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I used the phrase "pore over" the other day and realized that I have no idea where it came from (or how to spell it - I originally thought it was "pour over").

After looking it up, Merriam Webster says to pore means, "to read or study attentively —usually used with over" from the Middle English "pouren", first used in the 13th century.

What type of origin does pouren have and what does it mean?

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    OED say "Origin unknown. Perhaps related to pire". Apparently pire is an obsolete/regional word meaning to peer, look closely; to gaze, look around, but OED say they see no justification for assuming pire has any direct relation to peer. The "phrasal verb" aspect of to pore over wasn't always there - the preposition often wasn't included in earlier usages, but it's almost always present today. – FumbleFingers Mar 7 '15 at 21:11
  • pore (v.) "gaze intently," early 13c., of unknown origin, with no obvious corresponding word in Old French. Perhaps from Old English *purian, suggested by spyrian "to investigate, examine," and spor "a trace, vestige." see, etymonline "pore" – user98990 Mar 7 '15 at 23:28
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The verb to pore means to examine something closely; in great detail. It can also refer to meditating over something, and to be fully absorbed in a subject. We usually associate the expression to pour over with academics who are passionate about their fields, and students who study obsessively before an important exam.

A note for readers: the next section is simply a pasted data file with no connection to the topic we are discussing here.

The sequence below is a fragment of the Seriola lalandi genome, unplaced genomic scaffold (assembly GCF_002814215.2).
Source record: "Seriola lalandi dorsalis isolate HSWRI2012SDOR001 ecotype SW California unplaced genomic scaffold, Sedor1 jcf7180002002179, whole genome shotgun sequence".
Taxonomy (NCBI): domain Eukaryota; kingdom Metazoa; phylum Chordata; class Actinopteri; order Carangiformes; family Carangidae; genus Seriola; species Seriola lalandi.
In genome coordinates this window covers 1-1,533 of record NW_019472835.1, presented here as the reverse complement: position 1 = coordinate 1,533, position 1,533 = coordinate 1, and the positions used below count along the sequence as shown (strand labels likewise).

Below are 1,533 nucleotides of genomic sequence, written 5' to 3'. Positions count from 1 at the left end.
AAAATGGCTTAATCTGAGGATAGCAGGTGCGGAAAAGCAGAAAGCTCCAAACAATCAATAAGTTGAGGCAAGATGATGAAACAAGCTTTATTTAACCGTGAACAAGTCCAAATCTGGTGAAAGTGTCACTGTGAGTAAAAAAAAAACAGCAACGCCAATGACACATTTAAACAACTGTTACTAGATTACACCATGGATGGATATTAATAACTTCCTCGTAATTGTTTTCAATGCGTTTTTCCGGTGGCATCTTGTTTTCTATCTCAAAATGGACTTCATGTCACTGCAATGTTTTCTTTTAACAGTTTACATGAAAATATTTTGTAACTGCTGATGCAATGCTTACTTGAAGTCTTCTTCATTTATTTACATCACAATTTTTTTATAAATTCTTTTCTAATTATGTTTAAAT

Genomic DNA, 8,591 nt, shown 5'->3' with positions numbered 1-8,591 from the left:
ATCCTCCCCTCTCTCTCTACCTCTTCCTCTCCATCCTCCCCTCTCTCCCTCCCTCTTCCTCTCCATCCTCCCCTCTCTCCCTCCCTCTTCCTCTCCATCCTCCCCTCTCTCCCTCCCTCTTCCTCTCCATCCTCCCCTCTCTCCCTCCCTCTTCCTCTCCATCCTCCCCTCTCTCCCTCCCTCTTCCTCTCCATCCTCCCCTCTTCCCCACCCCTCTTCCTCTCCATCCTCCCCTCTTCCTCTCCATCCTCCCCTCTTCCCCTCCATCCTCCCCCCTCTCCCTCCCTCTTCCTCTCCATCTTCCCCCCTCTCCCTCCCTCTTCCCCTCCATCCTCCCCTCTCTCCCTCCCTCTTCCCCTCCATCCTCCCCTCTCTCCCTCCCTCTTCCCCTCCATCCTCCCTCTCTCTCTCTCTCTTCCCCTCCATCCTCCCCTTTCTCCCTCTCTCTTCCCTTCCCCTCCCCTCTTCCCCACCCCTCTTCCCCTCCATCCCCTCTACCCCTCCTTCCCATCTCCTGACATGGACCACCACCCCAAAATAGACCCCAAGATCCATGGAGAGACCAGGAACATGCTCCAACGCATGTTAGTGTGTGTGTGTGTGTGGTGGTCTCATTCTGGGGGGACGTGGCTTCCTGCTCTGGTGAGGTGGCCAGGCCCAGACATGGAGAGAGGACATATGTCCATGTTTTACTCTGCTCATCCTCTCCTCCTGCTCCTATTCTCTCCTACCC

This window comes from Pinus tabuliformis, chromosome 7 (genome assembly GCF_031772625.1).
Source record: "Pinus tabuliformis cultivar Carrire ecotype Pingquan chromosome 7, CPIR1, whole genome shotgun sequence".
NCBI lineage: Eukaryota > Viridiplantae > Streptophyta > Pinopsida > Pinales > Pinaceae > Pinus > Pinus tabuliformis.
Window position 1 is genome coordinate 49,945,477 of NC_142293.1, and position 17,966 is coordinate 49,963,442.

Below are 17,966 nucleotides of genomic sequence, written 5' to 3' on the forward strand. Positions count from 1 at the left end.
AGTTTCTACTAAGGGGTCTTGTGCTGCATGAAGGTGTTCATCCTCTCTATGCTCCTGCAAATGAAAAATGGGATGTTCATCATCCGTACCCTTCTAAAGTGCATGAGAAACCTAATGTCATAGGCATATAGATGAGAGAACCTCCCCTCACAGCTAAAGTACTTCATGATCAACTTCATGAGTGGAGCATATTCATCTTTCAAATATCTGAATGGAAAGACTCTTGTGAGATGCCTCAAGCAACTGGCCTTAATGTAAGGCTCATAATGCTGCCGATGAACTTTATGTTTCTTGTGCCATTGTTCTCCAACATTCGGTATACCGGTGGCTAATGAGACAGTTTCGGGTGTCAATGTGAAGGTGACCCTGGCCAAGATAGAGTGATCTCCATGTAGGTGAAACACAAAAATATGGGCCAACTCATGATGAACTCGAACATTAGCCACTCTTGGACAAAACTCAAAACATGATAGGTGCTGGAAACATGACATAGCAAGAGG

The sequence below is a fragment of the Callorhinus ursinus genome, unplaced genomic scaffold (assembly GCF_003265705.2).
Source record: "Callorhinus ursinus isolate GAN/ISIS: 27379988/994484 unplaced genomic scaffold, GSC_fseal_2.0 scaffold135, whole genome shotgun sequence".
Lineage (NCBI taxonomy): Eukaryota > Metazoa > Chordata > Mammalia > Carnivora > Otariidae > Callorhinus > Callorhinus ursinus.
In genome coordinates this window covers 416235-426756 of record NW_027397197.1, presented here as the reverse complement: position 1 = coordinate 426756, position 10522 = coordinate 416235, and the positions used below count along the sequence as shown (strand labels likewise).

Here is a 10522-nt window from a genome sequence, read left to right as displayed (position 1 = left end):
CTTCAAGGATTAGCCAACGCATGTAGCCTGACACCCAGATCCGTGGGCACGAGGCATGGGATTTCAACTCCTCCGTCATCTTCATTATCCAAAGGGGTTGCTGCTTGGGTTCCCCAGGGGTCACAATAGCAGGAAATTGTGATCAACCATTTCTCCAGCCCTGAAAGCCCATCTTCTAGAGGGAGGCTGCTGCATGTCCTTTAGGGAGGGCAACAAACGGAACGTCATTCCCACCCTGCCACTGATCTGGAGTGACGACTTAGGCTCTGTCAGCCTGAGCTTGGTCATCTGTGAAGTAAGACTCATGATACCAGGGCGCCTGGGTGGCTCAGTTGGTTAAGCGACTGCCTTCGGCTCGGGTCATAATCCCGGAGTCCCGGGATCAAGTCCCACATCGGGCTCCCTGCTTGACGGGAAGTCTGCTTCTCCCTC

a scholar poring over a rare old manuscript

She spends her evenings poring over textbooks

Especially in the past, individuals who burned the midnight oil reading fine print would inevitably suffer from eyestrain. Working in poor light was thought to be a cause of myopia (short-sightedness) and an occupational hazard. Even today a common explanation for myopia is near-work. And there are studies which claim that myopic children have higher IQs.

In several online references, I found an obsolete term purblind which may explain the meaning behind pore.

The OED provides the following definitions: 1. Quite or totally blind. Obs. rare. 2. Of impaired or defective vision, in various senses: a. Blind of one eye (obs.). b. Short-sighted, near-sighted. c. (Sometimes app.) Long-sighted, dim-sighted from age. d. Partially blind; almost blind; dim-sighted, generally, or without particularization.

In 1627 Francis Bacon's Sylva Sylvarum, or Natural History was published. (Emphasis mine)

Pore-blinde men, see best in the Dimmer Light; And likewise have their sight Stronger neere hand, than those that are not Pore-blinde; And can Reade and Write smaller Letters. [...] But being Contracted, are more strong, than the Visuall Spirits of Ordinarie Eyes are; As when we see thorow a Levell, the sight is Stronger: And do is it, when you gather the eyelids somewhat close: And it is commonly seene in those that are Pore-blinde, that they doe much gather the Eye-lids together.

Therefore pore-blinde people were not considered to be "pure" blind and according to Francis Bacon, they were in fact more able and skilled at reading minuscule print than normal-sighted people.

From An Universal Etymological Dictionary... By Nathan Bailey (1757)

To PORE [... because pore-blind People put things they look at close to their Eyes] to look close to

PUR'BLIND short-sighted

From the same author, Dictionarium Britannicum... printed twenty years earlier

To PO'KE [prob. of pacher, F.] to rake or puddle with a stick, etc. also to pore purblindly

A New Universal Etymological, Technological, and Pronouncing Dictionary of the English language. (1858) By John Craig
link

PORER, po'rur, s. One who pores or studies diligently.

From an 1882 book titled Folk Etymology. A Dictionary of Corrupted Words, we read the following:

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It seems probable that the verb pore derived from the common misspelling of purblind, pore blind. From Folk Etymology the following extracts appear to affirm this hypothesis: